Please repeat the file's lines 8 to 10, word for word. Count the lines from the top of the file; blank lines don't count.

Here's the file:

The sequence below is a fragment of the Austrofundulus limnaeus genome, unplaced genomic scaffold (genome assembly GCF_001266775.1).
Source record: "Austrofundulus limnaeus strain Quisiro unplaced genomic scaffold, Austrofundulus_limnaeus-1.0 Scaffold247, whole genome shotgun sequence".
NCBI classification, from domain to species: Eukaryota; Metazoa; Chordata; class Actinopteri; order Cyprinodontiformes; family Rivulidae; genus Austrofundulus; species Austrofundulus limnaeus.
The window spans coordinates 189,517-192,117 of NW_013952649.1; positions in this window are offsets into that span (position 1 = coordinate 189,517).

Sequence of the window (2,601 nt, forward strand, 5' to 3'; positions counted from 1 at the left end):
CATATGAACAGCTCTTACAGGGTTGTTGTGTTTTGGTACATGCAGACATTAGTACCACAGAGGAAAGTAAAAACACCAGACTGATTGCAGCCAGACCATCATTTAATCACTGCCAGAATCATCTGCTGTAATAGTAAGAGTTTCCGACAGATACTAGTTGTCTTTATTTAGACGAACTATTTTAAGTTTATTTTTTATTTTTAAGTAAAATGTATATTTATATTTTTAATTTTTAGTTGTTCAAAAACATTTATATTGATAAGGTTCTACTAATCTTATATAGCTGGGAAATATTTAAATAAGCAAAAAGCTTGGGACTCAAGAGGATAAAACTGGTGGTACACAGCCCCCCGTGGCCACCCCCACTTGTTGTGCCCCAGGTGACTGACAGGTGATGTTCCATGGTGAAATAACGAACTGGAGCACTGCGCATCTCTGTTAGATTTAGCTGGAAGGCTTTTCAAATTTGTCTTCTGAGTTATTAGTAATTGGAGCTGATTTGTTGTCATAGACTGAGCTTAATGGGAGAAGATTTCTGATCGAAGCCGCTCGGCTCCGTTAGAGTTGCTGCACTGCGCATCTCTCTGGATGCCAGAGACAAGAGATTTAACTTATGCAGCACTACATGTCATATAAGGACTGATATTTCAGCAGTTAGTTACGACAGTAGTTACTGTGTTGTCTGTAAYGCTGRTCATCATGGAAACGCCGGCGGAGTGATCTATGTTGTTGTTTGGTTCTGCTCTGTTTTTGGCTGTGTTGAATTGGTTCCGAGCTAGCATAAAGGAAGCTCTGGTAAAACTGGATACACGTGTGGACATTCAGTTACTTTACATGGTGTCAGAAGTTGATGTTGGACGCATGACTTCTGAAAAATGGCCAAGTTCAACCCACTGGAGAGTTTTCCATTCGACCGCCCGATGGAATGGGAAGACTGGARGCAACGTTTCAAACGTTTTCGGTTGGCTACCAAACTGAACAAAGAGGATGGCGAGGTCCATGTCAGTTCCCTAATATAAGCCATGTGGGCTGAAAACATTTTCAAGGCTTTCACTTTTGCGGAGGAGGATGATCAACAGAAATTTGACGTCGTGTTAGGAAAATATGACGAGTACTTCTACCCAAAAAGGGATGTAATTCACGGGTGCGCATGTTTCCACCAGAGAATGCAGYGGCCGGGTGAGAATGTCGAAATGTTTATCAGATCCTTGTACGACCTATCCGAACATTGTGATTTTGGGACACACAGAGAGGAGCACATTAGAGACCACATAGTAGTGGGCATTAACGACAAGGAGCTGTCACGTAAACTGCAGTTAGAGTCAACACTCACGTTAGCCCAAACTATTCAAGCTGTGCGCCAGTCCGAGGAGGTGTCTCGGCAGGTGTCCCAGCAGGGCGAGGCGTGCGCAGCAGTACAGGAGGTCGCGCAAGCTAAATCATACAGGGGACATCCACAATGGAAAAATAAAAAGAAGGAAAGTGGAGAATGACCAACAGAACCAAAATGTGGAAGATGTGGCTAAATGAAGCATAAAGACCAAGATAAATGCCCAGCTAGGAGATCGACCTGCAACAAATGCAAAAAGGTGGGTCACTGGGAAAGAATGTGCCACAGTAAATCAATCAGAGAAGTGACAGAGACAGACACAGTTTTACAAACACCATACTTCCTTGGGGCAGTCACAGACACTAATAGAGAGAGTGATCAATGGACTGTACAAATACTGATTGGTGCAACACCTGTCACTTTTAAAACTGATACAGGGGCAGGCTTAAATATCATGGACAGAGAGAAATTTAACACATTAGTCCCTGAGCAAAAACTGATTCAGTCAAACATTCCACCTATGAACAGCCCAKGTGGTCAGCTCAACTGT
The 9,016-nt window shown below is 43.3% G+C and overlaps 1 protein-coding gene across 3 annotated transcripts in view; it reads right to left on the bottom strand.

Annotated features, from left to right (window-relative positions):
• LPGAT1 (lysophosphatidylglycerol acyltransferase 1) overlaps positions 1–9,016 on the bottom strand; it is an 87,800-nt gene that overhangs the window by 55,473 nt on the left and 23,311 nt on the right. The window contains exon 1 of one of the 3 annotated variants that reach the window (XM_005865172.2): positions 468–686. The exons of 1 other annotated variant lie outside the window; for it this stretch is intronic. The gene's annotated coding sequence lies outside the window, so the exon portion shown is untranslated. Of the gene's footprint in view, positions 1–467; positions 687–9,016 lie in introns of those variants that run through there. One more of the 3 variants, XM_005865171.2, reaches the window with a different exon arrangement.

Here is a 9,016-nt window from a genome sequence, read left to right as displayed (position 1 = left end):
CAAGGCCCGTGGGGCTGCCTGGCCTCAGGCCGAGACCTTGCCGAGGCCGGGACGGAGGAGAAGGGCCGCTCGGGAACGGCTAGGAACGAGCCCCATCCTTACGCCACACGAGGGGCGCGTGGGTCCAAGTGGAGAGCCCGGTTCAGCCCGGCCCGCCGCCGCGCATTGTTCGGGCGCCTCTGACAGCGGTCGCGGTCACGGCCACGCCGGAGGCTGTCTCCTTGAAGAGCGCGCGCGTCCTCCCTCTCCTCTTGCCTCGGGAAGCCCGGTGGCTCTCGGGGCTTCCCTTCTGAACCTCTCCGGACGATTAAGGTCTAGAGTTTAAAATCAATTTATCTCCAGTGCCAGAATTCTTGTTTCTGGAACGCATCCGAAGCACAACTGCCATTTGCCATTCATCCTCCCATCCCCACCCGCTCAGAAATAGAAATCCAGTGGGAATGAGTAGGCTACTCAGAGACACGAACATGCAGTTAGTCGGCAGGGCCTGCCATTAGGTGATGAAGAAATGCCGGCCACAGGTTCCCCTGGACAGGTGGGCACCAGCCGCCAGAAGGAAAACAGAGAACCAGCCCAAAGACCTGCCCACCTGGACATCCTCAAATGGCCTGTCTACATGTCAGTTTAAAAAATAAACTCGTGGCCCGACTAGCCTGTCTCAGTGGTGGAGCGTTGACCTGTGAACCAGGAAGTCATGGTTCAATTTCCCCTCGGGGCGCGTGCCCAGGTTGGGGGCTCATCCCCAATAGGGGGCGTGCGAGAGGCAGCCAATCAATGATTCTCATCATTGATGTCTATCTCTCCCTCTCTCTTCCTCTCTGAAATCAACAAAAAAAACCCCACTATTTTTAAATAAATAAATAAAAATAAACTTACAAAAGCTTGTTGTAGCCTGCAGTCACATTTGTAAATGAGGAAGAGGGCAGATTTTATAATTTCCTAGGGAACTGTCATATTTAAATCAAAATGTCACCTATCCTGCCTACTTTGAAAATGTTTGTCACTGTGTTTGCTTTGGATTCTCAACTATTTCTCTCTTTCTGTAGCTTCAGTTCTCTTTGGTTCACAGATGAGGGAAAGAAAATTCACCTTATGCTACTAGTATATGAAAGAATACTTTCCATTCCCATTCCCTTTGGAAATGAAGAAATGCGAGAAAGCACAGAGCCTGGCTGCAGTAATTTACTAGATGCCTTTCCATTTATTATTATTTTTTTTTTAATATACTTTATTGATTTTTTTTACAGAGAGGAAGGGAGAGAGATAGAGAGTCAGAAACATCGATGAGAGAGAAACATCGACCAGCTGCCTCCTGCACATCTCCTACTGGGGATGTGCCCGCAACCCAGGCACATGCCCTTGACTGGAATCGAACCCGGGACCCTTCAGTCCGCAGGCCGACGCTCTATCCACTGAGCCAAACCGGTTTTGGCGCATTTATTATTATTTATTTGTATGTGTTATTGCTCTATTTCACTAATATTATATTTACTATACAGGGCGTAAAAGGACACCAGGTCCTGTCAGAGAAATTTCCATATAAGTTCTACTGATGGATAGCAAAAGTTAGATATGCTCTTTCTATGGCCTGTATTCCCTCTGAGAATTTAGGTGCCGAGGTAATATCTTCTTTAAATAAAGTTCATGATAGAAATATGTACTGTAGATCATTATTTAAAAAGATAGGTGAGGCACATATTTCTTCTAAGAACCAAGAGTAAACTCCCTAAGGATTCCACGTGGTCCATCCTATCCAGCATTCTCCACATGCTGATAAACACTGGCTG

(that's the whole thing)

Annotated features, from left to right (window-relative positions):
• LPGAT1 (lysophosphatidylglycerol acyltransferase 1) overlaps positions 1–9,016 on the bottom strand; it is an 87,800-nt gene that overhangs the window by 55,473 nt on the left and 23,311 nt on the right. The window contains exon 1 of one of the 3 annotated variants that reach the window (XM_005865172.2): positions 468–686. The exons of 1 other annotated variant lie outside the window; for it this stretch is intronic. The gene's annotated coding sequence lies outside the window, so the exon portion shown is untranslated. Of the gene's footprint in view, positions 1–467; positions 687–9,016 lie in introns of those variants that run through there. One more of the 3 variants, XM_005865171.2, reaches the window with a different exon arrangement.

Here is a 9,016-nt window from a genome sequence, read left to right as displayed (position 1 = left end):